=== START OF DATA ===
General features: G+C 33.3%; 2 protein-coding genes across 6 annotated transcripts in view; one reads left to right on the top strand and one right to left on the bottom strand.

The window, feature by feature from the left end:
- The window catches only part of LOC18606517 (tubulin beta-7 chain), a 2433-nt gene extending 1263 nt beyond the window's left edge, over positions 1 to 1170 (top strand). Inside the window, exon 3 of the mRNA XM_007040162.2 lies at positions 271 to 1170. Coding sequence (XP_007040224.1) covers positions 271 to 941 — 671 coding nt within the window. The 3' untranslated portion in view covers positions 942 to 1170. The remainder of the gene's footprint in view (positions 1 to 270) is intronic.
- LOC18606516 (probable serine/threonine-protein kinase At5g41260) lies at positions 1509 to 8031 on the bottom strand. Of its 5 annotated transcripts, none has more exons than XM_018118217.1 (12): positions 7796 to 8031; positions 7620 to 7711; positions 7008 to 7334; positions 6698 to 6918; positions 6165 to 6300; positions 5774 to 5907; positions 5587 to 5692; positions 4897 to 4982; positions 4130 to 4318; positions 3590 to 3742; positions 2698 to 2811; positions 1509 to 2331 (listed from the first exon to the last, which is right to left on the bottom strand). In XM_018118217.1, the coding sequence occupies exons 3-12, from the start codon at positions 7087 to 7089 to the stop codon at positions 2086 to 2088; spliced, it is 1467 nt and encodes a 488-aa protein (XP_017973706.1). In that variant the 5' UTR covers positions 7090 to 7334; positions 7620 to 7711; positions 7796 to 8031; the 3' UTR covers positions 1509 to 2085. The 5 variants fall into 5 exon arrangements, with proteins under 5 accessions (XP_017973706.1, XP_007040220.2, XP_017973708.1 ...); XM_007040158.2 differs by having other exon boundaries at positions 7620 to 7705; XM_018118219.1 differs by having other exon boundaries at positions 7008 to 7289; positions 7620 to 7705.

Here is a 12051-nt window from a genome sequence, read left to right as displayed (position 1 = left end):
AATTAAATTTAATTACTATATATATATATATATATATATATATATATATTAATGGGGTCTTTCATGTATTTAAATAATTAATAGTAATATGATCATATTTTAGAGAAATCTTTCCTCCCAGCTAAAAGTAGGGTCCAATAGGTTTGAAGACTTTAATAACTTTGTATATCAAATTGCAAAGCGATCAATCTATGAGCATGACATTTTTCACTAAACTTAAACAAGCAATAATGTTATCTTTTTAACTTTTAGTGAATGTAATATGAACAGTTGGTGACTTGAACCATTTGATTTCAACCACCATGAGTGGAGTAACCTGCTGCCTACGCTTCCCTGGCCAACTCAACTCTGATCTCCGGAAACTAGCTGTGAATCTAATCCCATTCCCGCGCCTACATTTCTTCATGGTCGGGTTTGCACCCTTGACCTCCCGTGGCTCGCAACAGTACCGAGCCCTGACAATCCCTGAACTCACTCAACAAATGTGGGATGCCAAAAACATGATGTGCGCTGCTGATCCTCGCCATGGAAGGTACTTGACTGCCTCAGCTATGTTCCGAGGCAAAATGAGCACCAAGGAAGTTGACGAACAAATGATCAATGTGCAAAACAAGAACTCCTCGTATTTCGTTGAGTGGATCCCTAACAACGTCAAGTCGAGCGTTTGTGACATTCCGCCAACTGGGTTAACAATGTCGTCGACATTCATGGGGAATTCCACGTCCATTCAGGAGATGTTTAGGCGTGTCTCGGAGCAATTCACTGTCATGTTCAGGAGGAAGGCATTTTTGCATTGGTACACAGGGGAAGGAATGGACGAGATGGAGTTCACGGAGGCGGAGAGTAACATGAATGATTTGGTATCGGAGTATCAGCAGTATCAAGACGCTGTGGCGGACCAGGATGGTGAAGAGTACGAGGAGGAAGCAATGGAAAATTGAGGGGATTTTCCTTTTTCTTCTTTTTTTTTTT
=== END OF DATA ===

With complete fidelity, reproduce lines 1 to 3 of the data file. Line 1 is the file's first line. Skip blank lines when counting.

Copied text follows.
General features: G+C 33.3%; 2 protein-coding genes across 6 annotated transcripts in view; one reads left to right on the top strand and one right to left on the bottom strand.

The window, feature by feature from the left end:
- The window catches only part of LOC18606517 (tubulin beta-7 chain), a 2433-nt gene extending 1263 nt beyond the window's left edge, over positions 1 to 1170 (top strand). Inside the window, exon 3 of the mRNA XM_007040162.2 lies at positions 271 to 1170. Coding sequence (XP_007040224.1) covers positions 271 to 941 — 671 coding nt within the window. The 3' untranslated portion in view covers positions 942 to 1170. The remainder of the gene's footprint in view (positions 1 to 270) is intronic.